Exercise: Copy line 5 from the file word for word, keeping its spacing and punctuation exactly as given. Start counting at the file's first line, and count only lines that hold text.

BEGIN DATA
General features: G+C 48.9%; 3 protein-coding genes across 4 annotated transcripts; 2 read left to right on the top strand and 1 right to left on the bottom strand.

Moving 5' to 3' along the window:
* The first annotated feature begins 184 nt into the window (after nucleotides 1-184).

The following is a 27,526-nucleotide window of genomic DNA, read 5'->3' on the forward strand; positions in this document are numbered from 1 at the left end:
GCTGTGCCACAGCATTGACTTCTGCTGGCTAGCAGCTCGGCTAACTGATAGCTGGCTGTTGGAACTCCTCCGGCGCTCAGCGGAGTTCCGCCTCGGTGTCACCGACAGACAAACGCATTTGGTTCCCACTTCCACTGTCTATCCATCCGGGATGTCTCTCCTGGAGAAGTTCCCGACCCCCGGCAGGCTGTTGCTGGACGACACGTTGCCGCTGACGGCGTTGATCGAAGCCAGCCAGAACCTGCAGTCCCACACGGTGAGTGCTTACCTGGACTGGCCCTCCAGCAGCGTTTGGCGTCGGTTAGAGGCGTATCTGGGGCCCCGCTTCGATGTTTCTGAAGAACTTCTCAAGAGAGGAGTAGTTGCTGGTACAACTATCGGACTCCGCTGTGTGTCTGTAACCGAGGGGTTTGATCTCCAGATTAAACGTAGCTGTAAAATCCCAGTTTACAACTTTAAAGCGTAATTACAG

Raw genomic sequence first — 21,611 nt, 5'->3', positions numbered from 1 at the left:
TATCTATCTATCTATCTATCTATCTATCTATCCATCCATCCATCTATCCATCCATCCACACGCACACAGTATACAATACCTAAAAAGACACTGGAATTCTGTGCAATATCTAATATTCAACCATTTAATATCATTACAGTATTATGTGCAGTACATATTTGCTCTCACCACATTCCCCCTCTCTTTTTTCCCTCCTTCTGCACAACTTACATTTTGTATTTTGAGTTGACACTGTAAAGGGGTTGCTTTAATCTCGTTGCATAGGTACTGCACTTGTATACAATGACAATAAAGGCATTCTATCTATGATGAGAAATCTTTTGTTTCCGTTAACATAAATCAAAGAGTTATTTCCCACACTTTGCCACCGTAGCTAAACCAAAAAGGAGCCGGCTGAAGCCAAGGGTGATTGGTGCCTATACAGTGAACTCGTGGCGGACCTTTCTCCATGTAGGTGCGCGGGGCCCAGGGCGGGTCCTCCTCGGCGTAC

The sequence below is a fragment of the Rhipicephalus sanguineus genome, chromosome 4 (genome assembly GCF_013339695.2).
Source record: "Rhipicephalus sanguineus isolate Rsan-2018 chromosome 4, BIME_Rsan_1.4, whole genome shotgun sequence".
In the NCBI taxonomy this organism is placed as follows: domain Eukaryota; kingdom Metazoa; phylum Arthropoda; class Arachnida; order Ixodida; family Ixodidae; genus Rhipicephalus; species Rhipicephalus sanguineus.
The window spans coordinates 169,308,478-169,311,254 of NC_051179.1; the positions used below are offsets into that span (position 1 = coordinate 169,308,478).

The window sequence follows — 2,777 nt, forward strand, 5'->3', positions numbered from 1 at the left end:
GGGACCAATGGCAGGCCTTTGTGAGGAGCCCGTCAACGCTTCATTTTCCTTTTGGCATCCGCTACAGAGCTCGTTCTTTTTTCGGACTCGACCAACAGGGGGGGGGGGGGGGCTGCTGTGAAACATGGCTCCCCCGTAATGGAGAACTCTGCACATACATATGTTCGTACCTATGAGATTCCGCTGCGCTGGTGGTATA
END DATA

GCTGTGCCACAGCATTGACTTCTGCTGGCTAGCAGCTCGGCTAACTGATAGCTGGCTGTTGGAACTCCTCCGGCGCTCAGCGGAGTTCCGCCTCGGTGTCACCGACAGACAAACGCATTTGGTTCCCACTTCCACTGTCTATCCATCCGGGATGTCTCTCCTGGAGAAGTTCCCGACCCCCGGCAGGCTGTTGCTGGACGACACGTTGCCGCTGACGGCGTTGATCGAAGCCAGCCAGAACCTGCAGTCCCACACGGTGAGTGCTTACCTGGACTGGCCCTCCAGCAGCGTTTGGCGTCGGTTAGAGGCGTATCTGGGGCCCCGCTTCGATGTTTCTGAAGAACTTCTCAAGAGAGGAGTAGTTGCTGGTACAACTATCGGACTCCGCTGTGTGTCTGTAACCGAGGGGTTTGATCTCCAGATTAAACGTAGCTGTAAAATCCCAGTTTACAACTTTAAAGCGTAATTACAG